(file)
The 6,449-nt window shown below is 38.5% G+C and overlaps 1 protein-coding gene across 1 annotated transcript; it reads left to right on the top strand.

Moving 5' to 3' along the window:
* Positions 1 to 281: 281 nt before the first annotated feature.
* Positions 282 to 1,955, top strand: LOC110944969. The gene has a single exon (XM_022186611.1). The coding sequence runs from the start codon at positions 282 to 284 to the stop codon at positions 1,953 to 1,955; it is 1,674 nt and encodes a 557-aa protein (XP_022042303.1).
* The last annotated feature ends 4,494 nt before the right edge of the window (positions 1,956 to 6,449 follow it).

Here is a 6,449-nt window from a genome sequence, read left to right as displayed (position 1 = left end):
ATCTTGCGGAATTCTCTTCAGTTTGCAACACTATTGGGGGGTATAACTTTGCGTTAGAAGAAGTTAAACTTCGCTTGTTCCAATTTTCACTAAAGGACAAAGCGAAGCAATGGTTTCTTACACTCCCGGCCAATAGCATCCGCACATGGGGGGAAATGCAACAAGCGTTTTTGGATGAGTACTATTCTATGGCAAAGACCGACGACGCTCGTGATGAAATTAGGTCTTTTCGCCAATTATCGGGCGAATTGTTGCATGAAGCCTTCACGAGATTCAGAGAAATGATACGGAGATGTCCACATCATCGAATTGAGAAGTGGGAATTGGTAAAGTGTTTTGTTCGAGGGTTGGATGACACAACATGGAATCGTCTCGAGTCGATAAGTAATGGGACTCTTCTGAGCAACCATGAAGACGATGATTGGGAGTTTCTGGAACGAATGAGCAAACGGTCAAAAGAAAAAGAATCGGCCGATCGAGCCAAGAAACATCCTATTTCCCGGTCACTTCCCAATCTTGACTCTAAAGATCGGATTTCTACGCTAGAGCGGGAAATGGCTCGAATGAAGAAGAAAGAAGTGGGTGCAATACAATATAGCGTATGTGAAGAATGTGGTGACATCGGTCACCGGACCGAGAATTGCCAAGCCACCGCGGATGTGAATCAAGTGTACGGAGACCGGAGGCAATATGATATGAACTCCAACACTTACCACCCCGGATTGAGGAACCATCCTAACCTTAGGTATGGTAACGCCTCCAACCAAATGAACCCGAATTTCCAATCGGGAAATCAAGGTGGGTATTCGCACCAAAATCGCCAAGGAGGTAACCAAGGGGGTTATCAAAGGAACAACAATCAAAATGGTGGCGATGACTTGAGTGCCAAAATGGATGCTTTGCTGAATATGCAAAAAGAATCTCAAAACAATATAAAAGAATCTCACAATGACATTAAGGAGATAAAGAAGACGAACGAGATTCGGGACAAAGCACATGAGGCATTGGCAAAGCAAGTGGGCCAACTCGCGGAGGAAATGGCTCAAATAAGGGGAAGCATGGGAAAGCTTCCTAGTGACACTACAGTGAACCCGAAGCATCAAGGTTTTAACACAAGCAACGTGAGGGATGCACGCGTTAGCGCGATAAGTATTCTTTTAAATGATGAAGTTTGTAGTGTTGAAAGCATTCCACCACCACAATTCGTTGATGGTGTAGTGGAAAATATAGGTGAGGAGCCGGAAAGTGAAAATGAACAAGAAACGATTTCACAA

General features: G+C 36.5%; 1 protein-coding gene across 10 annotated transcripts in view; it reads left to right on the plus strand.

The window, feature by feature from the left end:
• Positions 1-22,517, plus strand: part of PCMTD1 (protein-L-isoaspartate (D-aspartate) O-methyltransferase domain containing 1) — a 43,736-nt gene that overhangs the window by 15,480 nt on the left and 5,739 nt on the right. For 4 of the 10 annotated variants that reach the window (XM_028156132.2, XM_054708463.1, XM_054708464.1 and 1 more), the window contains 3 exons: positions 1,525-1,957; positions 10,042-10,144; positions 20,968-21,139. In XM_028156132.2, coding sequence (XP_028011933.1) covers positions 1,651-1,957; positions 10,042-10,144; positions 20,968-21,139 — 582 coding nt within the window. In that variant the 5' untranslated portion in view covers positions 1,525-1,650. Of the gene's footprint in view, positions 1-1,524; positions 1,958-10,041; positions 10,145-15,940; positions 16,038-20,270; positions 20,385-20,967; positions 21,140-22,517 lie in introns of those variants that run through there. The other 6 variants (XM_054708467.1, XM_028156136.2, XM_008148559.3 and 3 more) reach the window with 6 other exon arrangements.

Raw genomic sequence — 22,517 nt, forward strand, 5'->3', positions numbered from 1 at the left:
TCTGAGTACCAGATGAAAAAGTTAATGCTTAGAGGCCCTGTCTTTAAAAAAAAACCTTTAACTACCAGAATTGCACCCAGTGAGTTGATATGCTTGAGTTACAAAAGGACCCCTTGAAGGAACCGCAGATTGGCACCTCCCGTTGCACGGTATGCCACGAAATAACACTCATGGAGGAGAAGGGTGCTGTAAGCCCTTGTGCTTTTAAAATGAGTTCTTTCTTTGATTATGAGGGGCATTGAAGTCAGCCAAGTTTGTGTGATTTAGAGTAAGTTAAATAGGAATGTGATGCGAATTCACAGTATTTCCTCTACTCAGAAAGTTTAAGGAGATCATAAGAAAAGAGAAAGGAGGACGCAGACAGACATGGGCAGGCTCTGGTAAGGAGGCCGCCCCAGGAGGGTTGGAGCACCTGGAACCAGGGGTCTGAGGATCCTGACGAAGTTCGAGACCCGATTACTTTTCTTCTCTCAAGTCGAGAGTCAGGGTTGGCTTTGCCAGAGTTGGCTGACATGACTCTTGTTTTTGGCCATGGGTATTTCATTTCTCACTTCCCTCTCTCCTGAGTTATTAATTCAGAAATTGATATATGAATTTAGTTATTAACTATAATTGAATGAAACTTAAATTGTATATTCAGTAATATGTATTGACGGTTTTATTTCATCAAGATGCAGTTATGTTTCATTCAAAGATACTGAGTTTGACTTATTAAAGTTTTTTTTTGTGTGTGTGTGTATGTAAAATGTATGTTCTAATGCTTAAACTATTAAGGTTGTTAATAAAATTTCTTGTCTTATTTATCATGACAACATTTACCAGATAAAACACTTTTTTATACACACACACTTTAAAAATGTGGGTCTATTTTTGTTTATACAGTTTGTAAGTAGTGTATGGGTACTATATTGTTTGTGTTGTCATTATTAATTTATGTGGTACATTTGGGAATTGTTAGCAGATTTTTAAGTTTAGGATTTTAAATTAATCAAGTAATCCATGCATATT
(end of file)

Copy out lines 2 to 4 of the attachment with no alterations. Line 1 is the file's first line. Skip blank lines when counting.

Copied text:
Moving 5' to 3' along the window:
* Positions 1 to 281: 281 nt before the first annotated feature.
* Positions 282 to 1,955, top strand: LOC110944969. The gene has a single exon (XM_022186611.1). The coding sequence runs from the start codon at positions 282 to 284 to the stop codon at positions 1,953 to 1,955; it is 1,674 nt and encodes a 557-aa protein (XP_022042303.1).